FIG. 11 is a diagrammatic view showing a number of successive positions of the end of a single tine in relation to the ground during operation.
FIG. 12 is a similar diagrammatic view showing the envelope curve of the tip of the tine of FIG. 11.
FIG. 13 is a simplified view in side elevation of a harvester incorporating the present invention.
The invention may be used on a harvester 15 having a main frame 16 and ground-engaging wheels 17 and 18.
The invention is characterized by the use of a novel pickup drum 20 which is located generally forwardly of and above the forward and lower end 21 of an elevator, conveyor, or other such device 22 on which the plant or such material is to be deposited. The elevator 22 may, for example, be mounted on the front end of a tomato harvester, bean harvester, or other type of agricultural implement. It may comprise a flighted or unfiighted conveyor 23 with the upper reach 24 moving rearwardly and upwardly and the lower reach 25 moving forwardly and downwardly.
The elevator or conveyor 22 has a frame 26 which is supported by or forms part of the main frame of the harvester. The frame 26 may have a support bracket 27 on each side thereof to which a subframe 28 is joined. The subframe 28 provides at its front end a pair of clamps 30 in which a shaft 31 is secured. The drum 20 comprises a pair of end discs or plates 33 and 34 joined by a cylindrical shell 35 and journaled on the shaft 31 for rotation of the drum 20. A sprocket wheel 36 is rigidly mounted on one end plate 33 and is driven by a chain 37 from a sprocket wheel 38 that is mounted on a shaft 39. The shaft 39 is journaled in a bracket 40 which is pivotally mounted on a shaft 41 carried by the subframe 28, a turnbuckle bolt 42 being provided to adjust tightness of the chain 37. The position of the clamps 30 and hence of the drum 20 can be adjusted forward and back by means of movable brackets 43 each carrying a clamp 30 secured to the frame 28 by an arrangement of bolts 44 and slots 45. Thus the drum 20 is positively rotated in the same direction as the ground-engaging wheels 17 and 18 while being held above ground level at a desired height by the frame 28 and at a proper distance forward of and above the front end 21 of the conveyor 23. The rotation is preferably at a tine-tip speed slightly faster than the ground speed of the harvester.
As shown in FIG. 2, the drum shell 35 has a plurality of openings 46, 47, 48, and 49. Times project out through the openings 46, 47, and 48, while portions of cam-following rollers 51 project out through the openings 49. The openings 46, 47, and 48 are arranged in rows and the openings 47 in one row are offset circumferentially from alignment with the openings 46 and 48 of both the succeeding and preceding rows. In the form of the invention shown, every third row of openings is in line, but the offsetting may provide for more or less frequent repetition of rows. The openings 49 are in a single circumferential ring at one end of the drum 20, preferably near the plate 34 at the opposite end from the sprocket wheel 36.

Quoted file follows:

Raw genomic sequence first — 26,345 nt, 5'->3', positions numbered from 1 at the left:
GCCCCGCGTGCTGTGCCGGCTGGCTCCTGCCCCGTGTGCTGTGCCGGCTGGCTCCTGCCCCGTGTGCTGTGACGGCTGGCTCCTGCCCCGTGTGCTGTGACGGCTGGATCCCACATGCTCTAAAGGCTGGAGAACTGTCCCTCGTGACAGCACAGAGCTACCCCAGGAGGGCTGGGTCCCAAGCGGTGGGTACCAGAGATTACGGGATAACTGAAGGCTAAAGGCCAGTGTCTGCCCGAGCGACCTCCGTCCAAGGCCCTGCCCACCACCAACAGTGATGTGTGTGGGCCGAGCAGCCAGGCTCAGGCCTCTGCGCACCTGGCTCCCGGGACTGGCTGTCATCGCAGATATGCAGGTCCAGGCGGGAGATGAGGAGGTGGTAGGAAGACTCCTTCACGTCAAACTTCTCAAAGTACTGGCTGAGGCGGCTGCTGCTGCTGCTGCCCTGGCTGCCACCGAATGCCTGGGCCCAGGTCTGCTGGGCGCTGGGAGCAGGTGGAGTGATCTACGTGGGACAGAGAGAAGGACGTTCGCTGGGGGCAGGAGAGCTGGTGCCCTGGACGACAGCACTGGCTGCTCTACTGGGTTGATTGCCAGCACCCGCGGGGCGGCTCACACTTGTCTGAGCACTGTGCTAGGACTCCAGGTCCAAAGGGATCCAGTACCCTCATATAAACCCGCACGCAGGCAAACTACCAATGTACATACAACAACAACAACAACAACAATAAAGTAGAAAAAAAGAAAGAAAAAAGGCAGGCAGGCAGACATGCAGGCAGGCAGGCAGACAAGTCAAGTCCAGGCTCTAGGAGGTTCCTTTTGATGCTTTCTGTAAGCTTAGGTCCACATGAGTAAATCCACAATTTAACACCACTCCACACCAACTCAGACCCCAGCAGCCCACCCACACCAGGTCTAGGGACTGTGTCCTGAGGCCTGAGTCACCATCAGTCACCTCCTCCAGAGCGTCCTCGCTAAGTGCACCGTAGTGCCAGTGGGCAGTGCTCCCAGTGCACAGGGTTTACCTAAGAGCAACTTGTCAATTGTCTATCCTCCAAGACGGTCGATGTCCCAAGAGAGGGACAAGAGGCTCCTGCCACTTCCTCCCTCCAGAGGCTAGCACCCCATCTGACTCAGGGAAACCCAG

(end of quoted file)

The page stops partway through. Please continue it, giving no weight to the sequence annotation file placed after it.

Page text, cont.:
The tines 50 are individually pivoted to tine bars 52, there being one tine 50 for each opening and one tine bar 52 for each row of openings. Each tine bar 52 is a fiat steel bar to each end of which is rigidly secured a round stub shaft 53, 54. Each tine 50 is provided with a transverse extending end portion 55 which is pivoted to the tine bar 52 by a bracket 56 having a flat plate portion 57 held against the bar 52 by a bolt 58, a cylindrical sleeve portion 59 in which the portion 55 is rotatably mounted, and a tongue 59a which aligns the end portion 55 with the tine bar 52 by engaging the edge of the bar 52. (See FIGS. 9 and The tines are preferably shaped as shown in the drawings with short axial locking portions 60 and 61 at opposite ends of the portion 55, and the portion 61 is followed by an angular inset portion 62 to set the rest of the time 50 in the radial plane of the center of its pivoted portion 55. As shown in FIGS. 9 and 10, the tine 50 is bent to provide a generally radially extending portion 63 which also extends out from the plane of the tine bar 52, a second more acute cam-follower portion 64 meeting a nearly tangential portion 65 at an acute vertex-like portion 66. The tangential portion 65 is followed by a bent back finger portion 67 terminating in an outer end 68. The portion 67 does the actual picking up.
Rigidly secured to the tine bar stub shaft 53 (see FIG. 8) is a short radially extending bar 70 at the outer end of which is rotatably mounted the cam follower 51, by means of a short stub shaft 71. The cam followers 51 engage a tine-bar cam 72 (see FIGS. 3, 5, and 6) which is shaped in a closed curve and is mounted on the shaft 31 so that the cam 72 is stationary relative to the frame 28 and does not rotate with the drum 20. The rotatably mounted tine bars 52 are turned around in accordance with the pattern of the tine bar cam 72 due to the following action of the cam followers 51. It will be noted that the tine bars 52 lie closely adjacent to the shell 35 and that the shape of the tines 50 is such that those at the top of the drum 20 are fully retracted by gravity and lie within the shell 35, whereas in their lower positions, particularly when they are moving in their downward path on the forward side of the drum 20, the tine portions 67 and 65 are projected out by gravity.